The Arkansas City Police Department will join many other police agencies across the state, including the Kansas Highway Patrol, in the Kansas Thanksgiving Traffic Enforcement Campaign, from Nov. 21 through Nov. 28.
A grant from the Kansas Department of Transportation (KDOT) will underwrite overtime traffic enforcement that specifically targets impaired drivers and vehicle occupants who are improperly restrained or unrestrained entirely.
The Thanksgiving holiday period, from Wednesday through Sunday, outranks all holidays other than New Year’s Day in the average number of crashes in which driver impairment is cited as a factor.
Those driving under the influence of alcohol or other drugs endanger not only themselves, but also others with whom they share the road, including passengers, other motorists, bicyclists and pedestrians.
On average across Kansas, five people are killed or injured in alcohol- or drug-related crashes each day — and the crashes tend to be more severe.
Vehicle occupants in alcohol- or other drug-related crashes are more than 2 1/2 times more likely to be injured or killed than those involved in crashes in which alcohol or other drugs were not a factor, according to KDOT, which tracks all crashes in the state.
Each week across Kansas, more than 250 drivers are arrested on suspicion of driving under the influence.
A DUI conviction can result in jail time, the suspension or revocation of a driver’s license, a fine of $500 to $2,500, participation in an alcohol or other drug treatment program, and the purchase and installation of an ignition interlock device in the offender’s vehicle.
An ignition interlock device requires the offender to blow into a device that measures blood alcohol concentration prior to starting the car.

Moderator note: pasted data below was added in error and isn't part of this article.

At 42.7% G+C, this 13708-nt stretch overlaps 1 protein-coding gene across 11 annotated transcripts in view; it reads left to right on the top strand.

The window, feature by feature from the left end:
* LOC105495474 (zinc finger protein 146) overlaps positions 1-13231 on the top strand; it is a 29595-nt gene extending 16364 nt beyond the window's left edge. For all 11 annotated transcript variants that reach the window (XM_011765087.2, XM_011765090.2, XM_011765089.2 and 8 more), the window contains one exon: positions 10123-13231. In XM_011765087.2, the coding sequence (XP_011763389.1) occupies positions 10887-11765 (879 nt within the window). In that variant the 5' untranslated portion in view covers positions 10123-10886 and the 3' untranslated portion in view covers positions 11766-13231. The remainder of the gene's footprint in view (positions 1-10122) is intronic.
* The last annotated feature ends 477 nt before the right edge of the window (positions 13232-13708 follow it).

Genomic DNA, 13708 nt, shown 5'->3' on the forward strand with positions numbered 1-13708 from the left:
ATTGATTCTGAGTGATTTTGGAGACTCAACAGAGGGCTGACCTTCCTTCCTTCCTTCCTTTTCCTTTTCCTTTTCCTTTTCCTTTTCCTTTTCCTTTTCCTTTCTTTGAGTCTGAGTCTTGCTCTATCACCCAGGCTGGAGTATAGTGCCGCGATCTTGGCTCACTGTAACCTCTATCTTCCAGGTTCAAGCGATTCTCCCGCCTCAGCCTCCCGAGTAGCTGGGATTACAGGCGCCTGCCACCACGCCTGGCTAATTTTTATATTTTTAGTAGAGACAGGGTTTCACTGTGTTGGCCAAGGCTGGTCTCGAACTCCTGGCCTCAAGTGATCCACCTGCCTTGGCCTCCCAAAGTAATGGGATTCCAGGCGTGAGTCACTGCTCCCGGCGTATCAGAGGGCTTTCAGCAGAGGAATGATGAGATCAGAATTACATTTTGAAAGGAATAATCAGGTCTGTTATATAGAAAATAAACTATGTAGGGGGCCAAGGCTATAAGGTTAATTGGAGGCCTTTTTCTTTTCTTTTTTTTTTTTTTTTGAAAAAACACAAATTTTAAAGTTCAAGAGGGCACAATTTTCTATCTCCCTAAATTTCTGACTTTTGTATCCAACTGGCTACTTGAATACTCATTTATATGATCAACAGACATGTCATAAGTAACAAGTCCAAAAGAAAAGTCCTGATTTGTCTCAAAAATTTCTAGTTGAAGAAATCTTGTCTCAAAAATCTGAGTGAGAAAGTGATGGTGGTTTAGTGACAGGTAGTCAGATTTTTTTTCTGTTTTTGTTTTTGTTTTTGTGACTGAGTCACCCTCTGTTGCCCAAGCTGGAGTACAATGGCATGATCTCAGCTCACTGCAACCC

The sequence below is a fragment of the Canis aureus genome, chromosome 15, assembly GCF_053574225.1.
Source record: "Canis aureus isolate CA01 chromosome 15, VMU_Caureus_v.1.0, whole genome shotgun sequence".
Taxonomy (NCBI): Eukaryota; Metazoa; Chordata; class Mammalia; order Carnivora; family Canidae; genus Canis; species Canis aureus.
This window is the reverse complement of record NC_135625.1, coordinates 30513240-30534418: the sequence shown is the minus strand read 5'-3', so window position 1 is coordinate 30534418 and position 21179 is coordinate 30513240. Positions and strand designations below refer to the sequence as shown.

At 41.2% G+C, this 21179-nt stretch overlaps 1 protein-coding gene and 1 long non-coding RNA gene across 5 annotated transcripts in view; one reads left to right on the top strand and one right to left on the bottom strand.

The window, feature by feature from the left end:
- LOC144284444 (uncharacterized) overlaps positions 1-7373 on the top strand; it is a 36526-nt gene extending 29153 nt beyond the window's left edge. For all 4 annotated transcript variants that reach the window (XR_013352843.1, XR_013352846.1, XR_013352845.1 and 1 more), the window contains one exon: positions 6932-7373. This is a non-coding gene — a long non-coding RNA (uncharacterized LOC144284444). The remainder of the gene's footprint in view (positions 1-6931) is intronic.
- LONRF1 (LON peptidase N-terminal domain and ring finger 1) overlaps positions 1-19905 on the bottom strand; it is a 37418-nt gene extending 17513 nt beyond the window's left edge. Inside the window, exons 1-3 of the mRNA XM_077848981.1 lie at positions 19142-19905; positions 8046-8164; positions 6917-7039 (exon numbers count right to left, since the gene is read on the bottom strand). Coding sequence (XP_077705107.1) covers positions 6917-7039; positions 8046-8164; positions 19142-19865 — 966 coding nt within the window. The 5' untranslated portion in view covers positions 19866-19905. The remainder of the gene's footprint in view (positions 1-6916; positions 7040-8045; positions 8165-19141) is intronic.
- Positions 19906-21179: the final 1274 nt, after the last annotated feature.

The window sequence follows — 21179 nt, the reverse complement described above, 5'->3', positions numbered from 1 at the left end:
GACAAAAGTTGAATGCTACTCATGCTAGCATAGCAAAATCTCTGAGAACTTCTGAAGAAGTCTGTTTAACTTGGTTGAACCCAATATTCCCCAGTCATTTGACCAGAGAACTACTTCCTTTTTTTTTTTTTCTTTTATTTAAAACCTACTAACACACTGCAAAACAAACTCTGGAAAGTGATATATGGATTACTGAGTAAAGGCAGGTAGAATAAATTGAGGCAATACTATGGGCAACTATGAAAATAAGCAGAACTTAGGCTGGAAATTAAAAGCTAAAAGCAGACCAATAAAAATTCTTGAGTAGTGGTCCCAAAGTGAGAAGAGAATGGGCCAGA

Also responsible for needless death and maiming is the failure by many drivers and passengers simply to buckle up. Twice as many Kansans who die from a crash are unrestrained as are restrained.
Even worse is the fact that injuries suffered by those who are unbuckled are likely to be much more severe and disabling than injuries suffered by those who are buckled in properly.
That applies regardless of speed or whether the collision is on a city street, county road, or highway.
Be sure that children are restrained properly. Across Kansas, 1 in every 5 children aged 5 to 9 routinely rides in a vehicle without the benefit of a child safety seat or booster seat.
A collision at any speed can turn unrestrained occupants into human torpedoes who are a danger to themselves and anyone they impact. Young children are especially vulnerable to this phenomenon.
Drivers always should keep in mind that if they are going to be drinking any amount at all, they should not drive home. Arrange to ride with a non-drinking acquaintance instead.
Don’t let pride or concerns for convenience endanger innocent lives. Drunk drivers who cause injuries or fatalities have to live with the consequences for the rest of their lives.
And always wear a seat belt and don’t move until each passenger is buckled in, too. This is the best defense against death and injury — and it’s the law.
By always following these simple rules, Arkansas City motorists will preserve lives — maybe even their own — and certainly their cash. It will cost drivers if police catch them breaking the law.
This information was provided by City of Arkansas City Public Information Officer and Special Projects Coordinator Andrew Lawson.